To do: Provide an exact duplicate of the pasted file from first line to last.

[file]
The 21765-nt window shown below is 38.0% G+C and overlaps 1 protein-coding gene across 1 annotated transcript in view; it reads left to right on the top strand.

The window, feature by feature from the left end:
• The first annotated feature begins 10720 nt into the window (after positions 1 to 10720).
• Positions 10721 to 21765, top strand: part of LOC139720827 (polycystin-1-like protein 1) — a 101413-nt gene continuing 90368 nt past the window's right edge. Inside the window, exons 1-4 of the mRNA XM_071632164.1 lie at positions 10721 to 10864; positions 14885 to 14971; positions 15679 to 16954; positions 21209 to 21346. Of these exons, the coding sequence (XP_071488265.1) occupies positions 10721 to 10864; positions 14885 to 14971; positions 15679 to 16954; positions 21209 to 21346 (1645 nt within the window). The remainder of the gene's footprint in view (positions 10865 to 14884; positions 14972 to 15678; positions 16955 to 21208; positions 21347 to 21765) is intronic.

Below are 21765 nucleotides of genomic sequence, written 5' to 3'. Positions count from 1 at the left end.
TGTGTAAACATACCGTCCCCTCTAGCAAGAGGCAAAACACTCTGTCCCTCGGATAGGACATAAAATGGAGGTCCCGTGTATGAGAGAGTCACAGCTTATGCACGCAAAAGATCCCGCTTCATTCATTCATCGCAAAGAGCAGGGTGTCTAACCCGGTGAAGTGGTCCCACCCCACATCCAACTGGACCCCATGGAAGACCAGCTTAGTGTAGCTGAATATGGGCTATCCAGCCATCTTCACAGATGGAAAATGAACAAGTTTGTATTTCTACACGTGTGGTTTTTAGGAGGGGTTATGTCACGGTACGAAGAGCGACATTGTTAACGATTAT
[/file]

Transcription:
The 21765-nt window shown below is 38.0% G+C and overlaps 1 protein-coding gene across 1 annotated transcript in view; it reads left to right on the top strand.

The window, feature by feature from the left end:
• The first annotated feature begins 10720 nt into the window (after positions 1 to 10720).
• Positions 10721 to 21765, top strand: part of LOC139720827 (polycystin-1-like protein 1) — a 101413-nt gene continuing 90368 nt past the window's right edge. Inside the window, exons 1-4 of the mRNA XM_071632164.1 lie at positions 10721 to 10864; positions 14885 to 14971; positions 15679 to 16954; positions 21209 to 21346. Of these exons, the coding sequence (XP_071488265.1) occupies positions 10721 to 10864; positions 14885 to 14971; positions 15679 to 16954; positions 21209 to 21346 (1645 nt within the window). The remainder of the gene's footprint in view (positions 10865 to 14884; positions 14972 to 15678; positions 16955 to 21208; positions 21347 to 21765) is intronic.

Below are 21765 nucleotides of genomic sequence, written 5' to 3'. Positions count from 1 at the left end.
TGTGTAAACATACCGTCCCCTCTAGCAAGAGGCAAAACACTCTGTCCCTCGGATAGGACATAAAATGGAGGTCCCGTGTATGAGAGAGTCACAGCTTATGCACGCAAAAGATCCCGCTTCATTCATTCATCGCAAAGAGCAGGGTGTCTAACCCGGTGAAGTGGTCCCACCCCACATCCAACTGGACCCCATGGAAGACCAGCTTAGTGTAGCTGAATATGGGCTATCCAGCCATCTTCACAGATGGAAAATGAACAAGTTTGTATTTCTACACGTGTGGTTTTTAGGAGGGGTTATGTCACGGTACGAAGAGCGACATTGTTAACGATTAT